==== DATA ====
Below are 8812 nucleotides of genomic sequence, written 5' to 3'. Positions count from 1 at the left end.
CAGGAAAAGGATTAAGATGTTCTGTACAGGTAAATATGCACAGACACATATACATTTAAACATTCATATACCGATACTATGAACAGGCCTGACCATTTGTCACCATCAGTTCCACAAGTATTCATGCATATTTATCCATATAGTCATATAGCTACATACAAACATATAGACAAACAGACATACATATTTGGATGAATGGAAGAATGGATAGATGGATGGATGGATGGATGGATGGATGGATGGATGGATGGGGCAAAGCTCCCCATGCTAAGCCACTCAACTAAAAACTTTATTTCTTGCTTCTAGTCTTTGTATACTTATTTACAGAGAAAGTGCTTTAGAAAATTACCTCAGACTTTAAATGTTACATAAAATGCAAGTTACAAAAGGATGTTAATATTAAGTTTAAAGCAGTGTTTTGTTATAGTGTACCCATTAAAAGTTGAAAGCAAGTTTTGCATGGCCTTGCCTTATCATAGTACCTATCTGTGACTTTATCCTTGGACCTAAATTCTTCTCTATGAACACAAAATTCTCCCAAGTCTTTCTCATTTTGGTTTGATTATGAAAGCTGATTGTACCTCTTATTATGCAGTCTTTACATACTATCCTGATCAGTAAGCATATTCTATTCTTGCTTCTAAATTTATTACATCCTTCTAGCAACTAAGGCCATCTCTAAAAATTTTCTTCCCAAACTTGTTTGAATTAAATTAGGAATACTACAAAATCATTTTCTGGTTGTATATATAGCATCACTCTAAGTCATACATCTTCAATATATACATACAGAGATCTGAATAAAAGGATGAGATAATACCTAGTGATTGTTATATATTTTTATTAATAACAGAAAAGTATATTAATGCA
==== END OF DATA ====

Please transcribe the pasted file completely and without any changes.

Below are 8812 nucleotides of genomic sequence, written 5' to 3'. Positions count from 1 at the left end.
CAGGAAAAGGATTAAGATGTTCTGTACAGGTAAATATGCACAGACACATATACATTTAAACATTCATATACCGATACTATGAACAGGCCTGACCATTTGTCACCATCAGTTCCACAAGTATTCATGCATATTTATCCATATAGTCATATAGCTACATACAAACATATAGACAAACAGACATACATATTTGGATGAATGGAAGAATGGATAGATGGATGGATGGATGGATGGATGGATGGATGGATGGATGGGGCAAAGCTCCCCATGCTAAGCCACTCAACTAAAAACTTTATTTCTTGCTTCTAGTCTTTGTATACTTATTTACAGAGAAAGTGCTTTAGAAAATTACCTCAGACTTTAAATGTTACATAAAATGCAAGTTACAAAAGGATGTTAATATTAAGTTTAAAGCAGTGTTTTGTTATAGTGTACCCATTAAAAGTTGAAAGCAAGTTTTGCATGGCCTTGCCTTATCATAGTACCTATCTGTGACTTTATCCTTGGACCTAAATTCTTCTCTATGAACACAAAATTCTCCCAAGTCTTTCTCATTTTGGTTTGATTATGAAAGCTGATTGTACCTCTTATTATGCAGTCTTTACATACTATCCTGATCAGTAAGCATATTCTATTCTTGCTTCTAAATTTATTACATCCTTCTAGCAACTAAGGCCATCTCTAAAAATTTTCTTCCCAAACTTGTTTGAATTAAATTAGGAATACTACAAAATCATTTTCTGGTTGTATATATAGCATCACTCTAAGTCATACATCTTCAATATATACATACAGAGATCTGAATAAAAGGATGAGATAATACCTAGTGATTGTTATATATTTTTATTAATAACAGAAAAGTATATTAATGCA